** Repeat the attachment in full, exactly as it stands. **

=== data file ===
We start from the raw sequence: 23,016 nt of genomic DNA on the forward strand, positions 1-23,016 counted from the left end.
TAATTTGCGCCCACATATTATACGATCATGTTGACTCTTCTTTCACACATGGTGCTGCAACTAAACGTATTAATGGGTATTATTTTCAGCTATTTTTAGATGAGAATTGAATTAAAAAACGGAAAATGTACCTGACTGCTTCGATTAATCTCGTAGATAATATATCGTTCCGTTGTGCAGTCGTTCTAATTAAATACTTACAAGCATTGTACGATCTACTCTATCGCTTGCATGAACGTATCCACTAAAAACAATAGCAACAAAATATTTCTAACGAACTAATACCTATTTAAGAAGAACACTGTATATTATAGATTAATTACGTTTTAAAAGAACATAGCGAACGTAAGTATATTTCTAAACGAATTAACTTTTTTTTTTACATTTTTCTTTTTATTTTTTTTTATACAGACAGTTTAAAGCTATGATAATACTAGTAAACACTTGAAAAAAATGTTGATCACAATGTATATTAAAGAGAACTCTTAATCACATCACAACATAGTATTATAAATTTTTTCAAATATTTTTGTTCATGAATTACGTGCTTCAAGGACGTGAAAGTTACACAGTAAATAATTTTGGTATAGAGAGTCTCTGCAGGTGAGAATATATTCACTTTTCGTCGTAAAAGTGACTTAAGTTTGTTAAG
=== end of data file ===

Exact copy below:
We start from the raw sequence: 23,016 nt of genomic DNA on the forward strand, positions 1-23,016 counted from the left end.
TAATTTGCGCCCACATATTATACGATCATGTTGACTCTTCTTTCACACATGGTGCTGCAACTAAACGTATTAATGGGTATTATTTTCAGCTATTTTTAGATGAGAATTGAATTAAAAAACGGAAAATGTACCTGACTGCTTCGATTAATCTCGTAGATAATATATCGTTCCGTTGTGCAGTCGTTCTAATTAAATACTTACAAGCATTGTACGATCTACTCTATCGCTTGCATGAACGTATCCACTAAAAACAATAGCAACAAAATATTTCTAACGAACTAATACCTATTTAAGAAGAACACTGTATATTATAGATTAATTACGTTTTAAAAGAACATAGCGAACGTAAGTATATTTCTAAACGAATTAACTTTTTTTTTTACATTTTTCTTTTTATTTTTTTTTATACAGACAGTTTAAAGCTATGATAATACTAGTAAACACTTGAAAAAAATGTTGATCACAATGTATATTAAAGAGAACTCTTAATCACATCACAACATAGTATTATAAATTTTTTCAAATATTTTTGTTCATGAATTACGTGCTTCAAGGACGTGAAAGTTACACAGTAAATAATTTTGGTATAGAGAGTCTCTGCAGGTGAGAATATATTCACTTTTCGTCGTAAAAGTGACTTAAGTTTGTTAAG